This article was updated on April 4, 2023, at 5:56 p.m. to reflect the change in status of SJR 101.
On Friday, March 31, the Idaho House of Representatives failed to pass SJR 101, which would ask voters whether or not to raise the requirements for initiatives to get on the ballot from 6% of signatures in 18 districts, to 6% of signatures in all 35 districts.
The House voted 39-31 in favor of SJR 101, falling short of the required two-thirds majority to approve the amendment. Senators and constituents alike have contested the necessity of this proposal.
In the committee hearing on the proposal, sponsor Sen. Doug Okuniewicz (R-Hayden) defended the bill’s necessity.
“The basic intent of the resolution is simply to give people around the state a chance to decide whether it is important to include them all in the initiative process,” Okuniewicz said, “We just want to be inclusive of everyone in the state.”
In 2021, a similar bill, Senate Bill 1110, was struck down by the Idaho Supreme Court as unconstitutional. The bill also attempted to raise the number of required districts to 35. This bill, as well as its predecessor, came on the heels of Reclaim Idaho’s success in getting Medicaid on the ballot in 2018.
Okuniewicz claims that by having the voters decide, this proposal is not in conflict with the Idaho Supreme Court ruling, because the court ruled that raising the required number of districts was outside of the legislature’s power. However, Sen. Rutgie described the bill as “stacking the deck.”
Sen. Melissa Wintrow (D) questioned Okuniewicz on why it was necessary, in which he responded by claiming that “the primary issue is that we see more venue shopping by wealthy entities or individuals, it’s relatively easy to get a question on the ballot if you’ve got the money to do it.”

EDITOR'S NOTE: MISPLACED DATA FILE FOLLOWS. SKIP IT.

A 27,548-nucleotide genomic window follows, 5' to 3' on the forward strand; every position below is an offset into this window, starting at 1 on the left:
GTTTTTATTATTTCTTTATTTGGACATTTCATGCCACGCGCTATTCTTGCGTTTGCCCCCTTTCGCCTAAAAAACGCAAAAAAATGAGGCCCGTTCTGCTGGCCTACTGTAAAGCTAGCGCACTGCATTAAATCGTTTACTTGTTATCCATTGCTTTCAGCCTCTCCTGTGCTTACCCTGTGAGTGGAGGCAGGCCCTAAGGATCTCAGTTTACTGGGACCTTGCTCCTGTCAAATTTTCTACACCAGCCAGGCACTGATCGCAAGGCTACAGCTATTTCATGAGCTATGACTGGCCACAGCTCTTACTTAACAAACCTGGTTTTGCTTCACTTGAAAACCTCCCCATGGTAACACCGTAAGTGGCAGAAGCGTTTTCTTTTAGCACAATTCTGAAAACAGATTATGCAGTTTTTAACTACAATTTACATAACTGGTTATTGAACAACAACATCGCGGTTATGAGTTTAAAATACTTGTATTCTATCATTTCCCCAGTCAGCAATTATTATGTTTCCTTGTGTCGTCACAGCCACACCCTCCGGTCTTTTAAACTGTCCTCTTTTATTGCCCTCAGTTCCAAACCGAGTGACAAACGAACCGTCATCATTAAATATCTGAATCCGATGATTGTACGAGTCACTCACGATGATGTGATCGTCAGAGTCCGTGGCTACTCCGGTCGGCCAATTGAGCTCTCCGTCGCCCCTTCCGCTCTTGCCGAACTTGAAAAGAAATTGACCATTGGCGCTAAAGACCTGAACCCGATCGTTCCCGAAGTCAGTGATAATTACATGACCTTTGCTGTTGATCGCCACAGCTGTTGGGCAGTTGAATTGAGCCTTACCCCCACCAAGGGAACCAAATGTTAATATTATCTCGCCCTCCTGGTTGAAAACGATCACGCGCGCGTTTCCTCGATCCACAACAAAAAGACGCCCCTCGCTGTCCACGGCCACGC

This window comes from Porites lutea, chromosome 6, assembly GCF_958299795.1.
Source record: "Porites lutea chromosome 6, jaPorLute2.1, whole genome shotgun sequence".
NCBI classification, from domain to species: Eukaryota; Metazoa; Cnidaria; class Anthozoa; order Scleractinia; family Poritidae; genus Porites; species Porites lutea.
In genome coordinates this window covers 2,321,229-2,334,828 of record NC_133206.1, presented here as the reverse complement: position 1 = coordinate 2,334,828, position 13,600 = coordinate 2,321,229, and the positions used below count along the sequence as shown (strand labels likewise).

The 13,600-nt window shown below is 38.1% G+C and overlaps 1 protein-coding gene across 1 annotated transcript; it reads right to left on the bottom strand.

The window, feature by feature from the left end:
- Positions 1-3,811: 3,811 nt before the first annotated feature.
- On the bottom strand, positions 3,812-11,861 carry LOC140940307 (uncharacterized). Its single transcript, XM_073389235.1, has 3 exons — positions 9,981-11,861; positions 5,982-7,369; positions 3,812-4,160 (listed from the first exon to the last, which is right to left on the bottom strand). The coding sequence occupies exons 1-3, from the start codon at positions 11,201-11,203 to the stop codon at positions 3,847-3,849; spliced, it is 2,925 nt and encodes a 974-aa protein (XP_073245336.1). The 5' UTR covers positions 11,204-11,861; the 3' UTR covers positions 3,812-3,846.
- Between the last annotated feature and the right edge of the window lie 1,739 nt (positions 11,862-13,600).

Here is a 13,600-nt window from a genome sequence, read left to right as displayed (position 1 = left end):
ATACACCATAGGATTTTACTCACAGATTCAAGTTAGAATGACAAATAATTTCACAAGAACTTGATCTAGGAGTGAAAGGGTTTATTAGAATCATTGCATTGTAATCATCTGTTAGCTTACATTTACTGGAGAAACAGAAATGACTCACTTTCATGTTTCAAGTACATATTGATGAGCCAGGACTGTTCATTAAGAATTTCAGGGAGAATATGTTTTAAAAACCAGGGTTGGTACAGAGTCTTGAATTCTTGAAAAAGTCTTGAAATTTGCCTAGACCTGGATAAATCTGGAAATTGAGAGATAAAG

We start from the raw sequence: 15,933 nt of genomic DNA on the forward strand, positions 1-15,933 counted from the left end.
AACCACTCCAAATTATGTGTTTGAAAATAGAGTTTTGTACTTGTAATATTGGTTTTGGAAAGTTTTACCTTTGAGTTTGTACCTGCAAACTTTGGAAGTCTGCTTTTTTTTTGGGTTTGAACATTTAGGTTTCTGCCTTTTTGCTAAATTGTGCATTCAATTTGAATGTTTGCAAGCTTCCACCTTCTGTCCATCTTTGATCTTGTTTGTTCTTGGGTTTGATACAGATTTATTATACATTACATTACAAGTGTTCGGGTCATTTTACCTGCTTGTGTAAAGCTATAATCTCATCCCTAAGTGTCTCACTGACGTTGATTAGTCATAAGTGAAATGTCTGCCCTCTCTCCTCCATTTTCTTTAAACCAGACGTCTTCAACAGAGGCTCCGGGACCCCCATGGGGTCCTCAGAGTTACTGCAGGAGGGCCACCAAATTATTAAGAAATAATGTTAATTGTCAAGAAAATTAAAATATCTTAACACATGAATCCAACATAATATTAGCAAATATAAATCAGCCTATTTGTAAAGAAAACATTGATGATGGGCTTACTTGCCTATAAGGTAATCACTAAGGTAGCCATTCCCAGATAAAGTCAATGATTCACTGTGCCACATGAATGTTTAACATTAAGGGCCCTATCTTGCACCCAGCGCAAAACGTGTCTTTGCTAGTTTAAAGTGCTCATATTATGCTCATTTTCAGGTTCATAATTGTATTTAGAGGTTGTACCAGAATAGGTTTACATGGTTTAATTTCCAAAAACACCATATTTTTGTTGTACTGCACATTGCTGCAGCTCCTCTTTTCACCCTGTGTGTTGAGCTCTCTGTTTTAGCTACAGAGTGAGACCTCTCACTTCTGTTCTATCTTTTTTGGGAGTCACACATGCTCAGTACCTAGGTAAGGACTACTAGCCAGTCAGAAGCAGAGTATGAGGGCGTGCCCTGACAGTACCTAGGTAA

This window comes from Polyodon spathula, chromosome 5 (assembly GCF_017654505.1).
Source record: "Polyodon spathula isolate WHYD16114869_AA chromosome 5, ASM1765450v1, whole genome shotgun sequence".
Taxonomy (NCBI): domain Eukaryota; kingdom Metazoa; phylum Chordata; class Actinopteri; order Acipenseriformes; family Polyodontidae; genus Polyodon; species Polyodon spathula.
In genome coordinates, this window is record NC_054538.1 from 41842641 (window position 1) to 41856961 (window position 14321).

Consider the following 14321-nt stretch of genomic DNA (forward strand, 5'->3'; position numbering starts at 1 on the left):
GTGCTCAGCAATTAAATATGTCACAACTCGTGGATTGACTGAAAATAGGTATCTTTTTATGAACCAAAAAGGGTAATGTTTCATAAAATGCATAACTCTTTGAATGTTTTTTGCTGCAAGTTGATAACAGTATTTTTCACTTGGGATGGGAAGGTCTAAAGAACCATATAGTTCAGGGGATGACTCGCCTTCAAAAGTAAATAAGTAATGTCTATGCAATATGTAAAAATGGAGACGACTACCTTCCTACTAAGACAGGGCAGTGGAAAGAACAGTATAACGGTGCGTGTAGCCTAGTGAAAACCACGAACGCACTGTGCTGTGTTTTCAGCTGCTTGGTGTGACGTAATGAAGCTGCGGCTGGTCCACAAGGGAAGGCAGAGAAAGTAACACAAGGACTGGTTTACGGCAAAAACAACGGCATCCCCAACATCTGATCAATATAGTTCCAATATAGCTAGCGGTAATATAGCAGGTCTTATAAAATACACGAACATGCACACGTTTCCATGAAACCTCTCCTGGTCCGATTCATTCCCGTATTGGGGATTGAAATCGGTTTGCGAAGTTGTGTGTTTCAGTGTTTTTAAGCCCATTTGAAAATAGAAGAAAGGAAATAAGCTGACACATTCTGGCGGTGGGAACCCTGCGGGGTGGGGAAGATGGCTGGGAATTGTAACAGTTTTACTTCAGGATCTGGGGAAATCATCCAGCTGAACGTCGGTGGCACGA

Tina Hilding, a Moscow resident, testified about her personal experience as a volunteer for ballot initiatives.
“I went door-to-door asking people to put the initiative on the ballot,” Hilding said. “Sometimes it was hard to get just 12 signatures on one page.”
Hilding testified about the difficulties of getting initiatives on the ballot, and how it was accomplished through the hard work of volunteers.
“I was just a volunteer, and all the people I worked with were just volunteers. It’s not well funded. It’s me and people like me,” Hilding said. “This was democracy in action.”
Elinor Chehey has been working on several ballot initiative campaigns, starting back in 1974 on the Sunshine Law initiative.
“Initiatives only work when it would solve a problem, a larger problem that state is concerned about, but lobbyists have convinced the legislature it’s a bad idea,” Chehey said.
Her testimony covered a common consensus among citizens who came to testify: that initiatives only worked if they were popular, not because of funding.
“I believe this amendment is unnecessary and [creates] tyranny by a minority,” Chehey said. “It would be wrong to take away this method of changing Idaho laws.”